HISTORIC TWO-YEAR STRETCHES
In 1938, Foxx not only led all Major League first baseman in batting, on-base and slugging, he led every qualifying player at every position in the Majors in these three stats. In '39, Foxx again led all of the Majors in on-base and slugging, but his .360 batting average wasn't nearly enough to overtake outfielder Joe DiMaggio's .381 mark. But for the two years combined, among all players with at least 200 games over those two seasons, Foxx led the entirety of the Majors in the three categories. In 1938, Foxx hit 50 homers and drove in 175 runs; with the 50 long balls, he became the second player in history after Ruth to have multiple 50-homer seasons. His other 50-homer campaign came in '32. One year later, he would capture the traditional Triple Crown (leading his league in batting, homers and RBIs) and also capture the Major League "rate-stat Triple Crown" for first basemen.
Stan Musial, 1957-58: .344/.422/.571/.993/159 OPS+
The National League in 1957 was filled to the brim with iconic talents still just getting started. There was Willie Mays playing in his sixth season, Hank Aaron winning the MVP while playing in his fourth season and Ernie Banks enjoying his fifth year in the Majors. Frank Robinson was in his sophomore year, and Eddie Mathews was a sixth-year postgraduate stud. And then there was Stan Musial, who was showing, in his 16th Major League season, that he was still an elite ballplayer. In '57, Musial won his seventh batting crown with a .351 mark (the seven titles are tied for the fourth most), captured his sixth on-base title (tied for the sixth most) and led the league in OPS for the seventh time (the eighth most in history). Playing in as many as 130 games at first for only the second time in his career, Musial ran away with the rate-stat leads for players at the position, leading in batting by 33 points, on-base percentage by 28 points and slugging by 101 points. In 1958, in a down year for competition in the Majors for first base offensive honors, Musial -- most notably -- reached a .330 batting average for the 12th time in his career and drew 26 intentional walks. Stan the Man would end his career with 13 qualifying seasons of at least a .330 batting average (tied for the second most since 1901) and his 26 intentional walks in 1958 would not be bested by a Major League first baseman until Willie McCovey drew 45 in '69.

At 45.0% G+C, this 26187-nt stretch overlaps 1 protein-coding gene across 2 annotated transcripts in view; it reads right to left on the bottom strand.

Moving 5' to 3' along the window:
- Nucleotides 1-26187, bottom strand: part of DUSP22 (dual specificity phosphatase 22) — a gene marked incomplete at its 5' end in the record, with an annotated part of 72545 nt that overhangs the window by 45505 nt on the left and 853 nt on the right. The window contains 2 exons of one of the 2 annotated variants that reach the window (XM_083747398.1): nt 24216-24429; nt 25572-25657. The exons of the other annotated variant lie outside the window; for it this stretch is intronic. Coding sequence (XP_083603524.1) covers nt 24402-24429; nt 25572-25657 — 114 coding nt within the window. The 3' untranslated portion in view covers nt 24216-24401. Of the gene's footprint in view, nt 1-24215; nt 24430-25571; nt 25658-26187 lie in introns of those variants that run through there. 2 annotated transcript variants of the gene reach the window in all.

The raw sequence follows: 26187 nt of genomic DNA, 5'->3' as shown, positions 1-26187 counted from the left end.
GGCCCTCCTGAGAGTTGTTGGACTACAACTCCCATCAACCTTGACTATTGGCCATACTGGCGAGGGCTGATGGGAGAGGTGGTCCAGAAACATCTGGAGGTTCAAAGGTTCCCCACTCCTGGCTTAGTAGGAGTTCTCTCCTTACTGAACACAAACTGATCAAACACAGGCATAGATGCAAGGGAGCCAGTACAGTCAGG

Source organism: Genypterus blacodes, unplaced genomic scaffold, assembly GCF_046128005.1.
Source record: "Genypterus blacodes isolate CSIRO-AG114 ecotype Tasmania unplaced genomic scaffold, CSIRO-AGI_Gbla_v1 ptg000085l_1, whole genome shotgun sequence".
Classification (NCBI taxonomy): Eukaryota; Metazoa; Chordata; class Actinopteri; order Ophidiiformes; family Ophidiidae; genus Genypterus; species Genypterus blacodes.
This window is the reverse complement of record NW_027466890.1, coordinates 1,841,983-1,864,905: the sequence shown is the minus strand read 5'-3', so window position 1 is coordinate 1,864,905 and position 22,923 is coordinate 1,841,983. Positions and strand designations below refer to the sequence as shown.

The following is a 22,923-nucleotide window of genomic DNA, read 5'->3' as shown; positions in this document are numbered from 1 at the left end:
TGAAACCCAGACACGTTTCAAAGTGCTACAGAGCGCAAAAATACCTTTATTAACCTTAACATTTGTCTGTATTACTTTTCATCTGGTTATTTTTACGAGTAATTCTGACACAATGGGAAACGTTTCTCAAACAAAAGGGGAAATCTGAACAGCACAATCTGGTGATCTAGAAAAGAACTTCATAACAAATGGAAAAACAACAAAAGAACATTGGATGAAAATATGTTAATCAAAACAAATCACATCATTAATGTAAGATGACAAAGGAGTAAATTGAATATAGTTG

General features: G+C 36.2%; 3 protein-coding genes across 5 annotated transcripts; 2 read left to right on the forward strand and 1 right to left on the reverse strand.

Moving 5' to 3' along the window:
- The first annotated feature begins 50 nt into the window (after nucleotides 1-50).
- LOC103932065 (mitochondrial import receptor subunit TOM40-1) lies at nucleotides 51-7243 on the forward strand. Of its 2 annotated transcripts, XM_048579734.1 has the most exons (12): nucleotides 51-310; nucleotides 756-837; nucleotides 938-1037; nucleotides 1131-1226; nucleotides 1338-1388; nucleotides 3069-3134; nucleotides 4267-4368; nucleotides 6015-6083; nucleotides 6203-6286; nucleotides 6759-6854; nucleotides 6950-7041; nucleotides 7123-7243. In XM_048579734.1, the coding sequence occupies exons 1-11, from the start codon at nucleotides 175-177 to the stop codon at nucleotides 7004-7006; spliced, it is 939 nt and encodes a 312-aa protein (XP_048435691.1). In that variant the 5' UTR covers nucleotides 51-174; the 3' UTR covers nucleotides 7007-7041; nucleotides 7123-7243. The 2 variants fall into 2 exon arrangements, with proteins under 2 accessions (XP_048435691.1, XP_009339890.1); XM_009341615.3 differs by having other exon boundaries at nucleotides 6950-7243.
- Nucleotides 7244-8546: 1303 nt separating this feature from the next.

Albert Pujols, 2008-2009: .342/.452/.656/1.108/190 OPS+